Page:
I have studied internet growth shares very closely ever since 2010. In a stroke of genius, I valued Amazon.com, Inc. as too expensive at that time. The Amazon share price is up 1,675.83% since then.
Australia’s geographical remoteness, not only from the world but also from each other, is well suited to online commerce. The country is presently seeing a spurt of growth for internet banks, none of which are currently listed on the ASX, as well as a continual smattering of small startups predominantly in the software-as-a-service (SAAS) category.
Software as a service
There are several outstanding Australian SaaS companies on the S&P/ASX 200 Index (INDEXASX: XJO). The largest of these is Xero Limited (ASX: XRO). The internet growth share posted its first profit since listing on the ASX last week and saw its share price dip by 8.7% over the week. With ~2 million users, investors are keen to see the company focus on customer acquisition and product development.
The company has grown its customer offerings. Initially it was a pure play cloud-based accounting package. It has since added a range of related functionality areas. These include bank streaming for reconciliation, payroll and inventory tracking. The platform also includes ~800 add on business apps from other providers, embedding it further as business infrastructure.
Xero sees an annual customer churn rate of ~10%. The majority of this is due to companies going out of business, underlining the company’s staying power. That is, most organisations purchase the service and stay with it.
Internet growth shares in retail
There are 2 major online service providers in the retail space. The first is the country’s current leading internet growth share, Afterpay Ltd (ASX: APT). The second is Kogan.com Ltd (ASX: KGN). Of these 2 shares, I prefer Kogan for a medium- to long-term growth prospect.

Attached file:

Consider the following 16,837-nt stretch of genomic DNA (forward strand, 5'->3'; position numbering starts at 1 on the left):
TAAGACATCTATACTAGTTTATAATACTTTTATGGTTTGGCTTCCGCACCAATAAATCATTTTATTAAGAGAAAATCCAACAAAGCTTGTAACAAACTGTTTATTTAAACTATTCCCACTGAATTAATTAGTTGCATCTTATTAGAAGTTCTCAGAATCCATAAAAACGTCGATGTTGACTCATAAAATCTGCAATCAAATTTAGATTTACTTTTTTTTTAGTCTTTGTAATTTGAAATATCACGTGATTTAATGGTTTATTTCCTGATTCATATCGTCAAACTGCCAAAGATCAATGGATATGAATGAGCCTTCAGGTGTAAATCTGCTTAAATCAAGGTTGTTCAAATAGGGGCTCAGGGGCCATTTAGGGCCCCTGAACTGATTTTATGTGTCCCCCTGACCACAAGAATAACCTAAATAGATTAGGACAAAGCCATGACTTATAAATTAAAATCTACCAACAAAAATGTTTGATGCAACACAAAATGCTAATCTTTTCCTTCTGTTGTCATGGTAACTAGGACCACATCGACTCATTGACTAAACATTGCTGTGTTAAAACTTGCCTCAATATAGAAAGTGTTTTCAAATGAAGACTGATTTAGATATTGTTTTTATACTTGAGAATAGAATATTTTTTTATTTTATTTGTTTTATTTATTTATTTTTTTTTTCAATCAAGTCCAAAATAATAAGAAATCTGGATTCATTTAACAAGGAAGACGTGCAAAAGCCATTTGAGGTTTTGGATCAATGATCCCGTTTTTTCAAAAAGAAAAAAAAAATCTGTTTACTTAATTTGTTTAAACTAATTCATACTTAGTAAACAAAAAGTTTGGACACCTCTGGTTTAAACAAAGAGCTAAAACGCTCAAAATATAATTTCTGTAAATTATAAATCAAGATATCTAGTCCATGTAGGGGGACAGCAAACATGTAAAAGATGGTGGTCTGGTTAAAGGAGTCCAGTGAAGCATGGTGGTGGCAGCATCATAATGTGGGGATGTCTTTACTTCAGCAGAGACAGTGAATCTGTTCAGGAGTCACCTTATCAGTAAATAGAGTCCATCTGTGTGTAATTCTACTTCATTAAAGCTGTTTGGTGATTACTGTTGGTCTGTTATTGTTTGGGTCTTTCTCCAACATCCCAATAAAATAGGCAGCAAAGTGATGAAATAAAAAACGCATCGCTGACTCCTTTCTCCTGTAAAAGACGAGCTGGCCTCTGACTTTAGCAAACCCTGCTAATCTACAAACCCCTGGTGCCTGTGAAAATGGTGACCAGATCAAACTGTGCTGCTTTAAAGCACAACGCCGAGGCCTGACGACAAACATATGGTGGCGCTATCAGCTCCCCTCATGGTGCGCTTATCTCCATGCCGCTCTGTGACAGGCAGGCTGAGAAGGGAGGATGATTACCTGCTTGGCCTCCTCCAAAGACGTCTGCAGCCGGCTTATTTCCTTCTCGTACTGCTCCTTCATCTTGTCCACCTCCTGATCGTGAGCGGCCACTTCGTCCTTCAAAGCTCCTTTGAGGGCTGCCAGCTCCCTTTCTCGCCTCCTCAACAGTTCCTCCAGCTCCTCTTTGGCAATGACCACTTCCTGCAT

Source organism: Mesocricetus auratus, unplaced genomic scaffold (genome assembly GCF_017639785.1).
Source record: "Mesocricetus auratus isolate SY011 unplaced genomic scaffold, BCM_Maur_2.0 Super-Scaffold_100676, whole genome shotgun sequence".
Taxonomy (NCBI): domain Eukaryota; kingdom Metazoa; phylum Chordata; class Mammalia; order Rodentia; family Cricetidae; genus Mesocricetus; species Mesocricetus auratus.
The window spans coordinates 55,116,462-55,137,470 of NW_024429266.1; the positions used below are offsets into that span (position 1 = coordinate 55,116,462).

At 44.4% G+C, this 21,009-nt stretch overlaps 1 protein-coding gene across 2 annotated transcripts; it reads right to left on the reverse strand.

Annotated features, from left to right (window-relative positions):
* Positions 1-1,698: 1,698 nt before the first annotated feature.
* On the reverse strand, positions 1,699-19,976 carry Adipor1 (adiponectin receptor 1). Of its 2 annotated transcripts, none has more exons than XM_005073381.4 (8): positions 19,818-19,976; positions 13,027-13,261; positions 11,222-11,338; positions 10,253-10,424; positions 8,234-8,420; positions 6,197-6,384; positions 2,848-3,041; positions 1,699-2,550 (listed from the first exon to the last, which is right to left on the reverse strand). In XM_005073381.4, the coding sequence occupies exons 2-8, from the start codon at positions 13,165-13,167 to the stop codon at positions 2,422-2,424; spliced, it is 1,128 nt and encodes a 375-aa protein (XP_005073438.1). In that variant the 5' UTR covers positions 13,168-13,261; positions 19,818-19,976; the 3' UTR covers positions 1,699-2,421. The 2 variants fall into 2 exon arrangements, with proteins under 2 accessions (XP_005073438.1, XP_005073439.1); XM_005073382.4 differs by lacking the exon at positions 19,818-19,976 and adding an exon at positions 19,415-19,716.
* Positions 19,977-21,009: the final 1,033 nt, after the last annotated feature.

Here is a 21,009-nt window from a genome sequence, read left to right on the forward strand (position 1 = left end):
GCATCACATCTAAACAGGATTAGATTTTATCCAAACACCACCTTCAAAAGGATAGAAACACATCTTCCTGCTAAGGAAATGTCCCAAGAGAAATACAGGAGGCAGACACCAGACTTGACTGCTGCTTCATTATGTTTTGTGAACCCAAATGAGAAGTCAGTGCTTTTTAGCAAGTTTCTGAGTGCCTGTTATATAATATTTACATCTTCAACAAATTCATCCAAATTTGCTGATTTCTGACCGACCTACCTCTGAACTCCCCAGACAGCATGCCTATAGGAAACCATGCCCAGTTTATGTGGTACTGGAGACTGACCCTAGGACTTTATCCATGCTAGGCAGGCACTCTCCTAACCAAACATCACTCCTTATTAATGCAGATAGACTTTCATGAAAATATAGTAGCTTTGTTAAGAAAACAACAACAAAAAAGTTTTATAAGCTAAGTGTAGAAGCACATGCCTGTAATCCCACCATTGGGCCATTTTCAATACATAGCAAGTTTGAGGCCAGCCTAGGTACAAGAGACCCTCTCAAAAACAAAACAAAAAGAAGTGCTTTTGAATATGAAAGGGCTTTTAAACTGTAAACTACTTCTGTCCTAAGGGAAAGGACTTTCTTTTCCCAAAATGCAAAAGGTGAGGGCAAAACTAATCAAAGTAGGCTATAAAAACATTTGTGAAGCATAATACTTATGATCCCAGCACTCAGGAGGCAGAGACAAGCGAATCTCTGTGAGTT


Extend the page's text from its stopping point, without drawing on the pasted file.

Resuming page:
The Afterpay empire is built on foundations of unsecured debt. In times of economic hardship, unsecured debt is the first to see defaults. Additionally, the company has already spawned a range of copycat products. While its integration with providers and functionality is pretty slick, that alone doesn’t constitute a competitive advantage.
Kogan, on the other hand, continues to grow steadily. Aided by stay-at-home conditions, Kogan delivered an impressive Q3 result. The company reported increases against the prior corresponding period of 30% gross sales and 23% gross profit. March saw the company record its largest ever increase in active customers since its IPO.
Additionally, the company announced on Friday the purchase of leading furniture company Matt Blanc for $4.4 million. This adds to its portfolio of companies with strong supply chains. Unlike Amazon, Kogan produces much of its own merchandise, meaning it can not only compete at higher margins, but its products can also be sold on Amazon’s Australian website. The company also has additional services such as insurance, which sets it apart.
These 3 stocks could be the next big movers in 2020
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John Mackey, CEO of Whole Foods Market, an Amazon subsidiary, is a member of The Motley Fool’s board of directors. Daryl Mather has no position in any of the stocks mentioned. The Motley Fool Australia's parent company Motley Fool Holdings Inc. owns shares of and recommends Amazon. The Motley Fool Australia's parent company Motley Fool Holdings Inc. owns shares of Xero and recommends the following options: short January 2022 $1940 calls on Amazon and long January 2022 $1920 calls on Amazon. The Motley Fool Australia owns shares of and has recommended Kogan.com ltd. The Motley Fool Australia owns shares of AFTERPAY T FPO. The Motley Fool Australia has recommended Amazon. We Fools may not all hold the same opinions, but we all believe that considering a diverse range of insights makes us better investors. The Motley Fool has a disclosure policy. This article contains general investment advice only (under AFSL 400691). Authorised by Scott Phillips.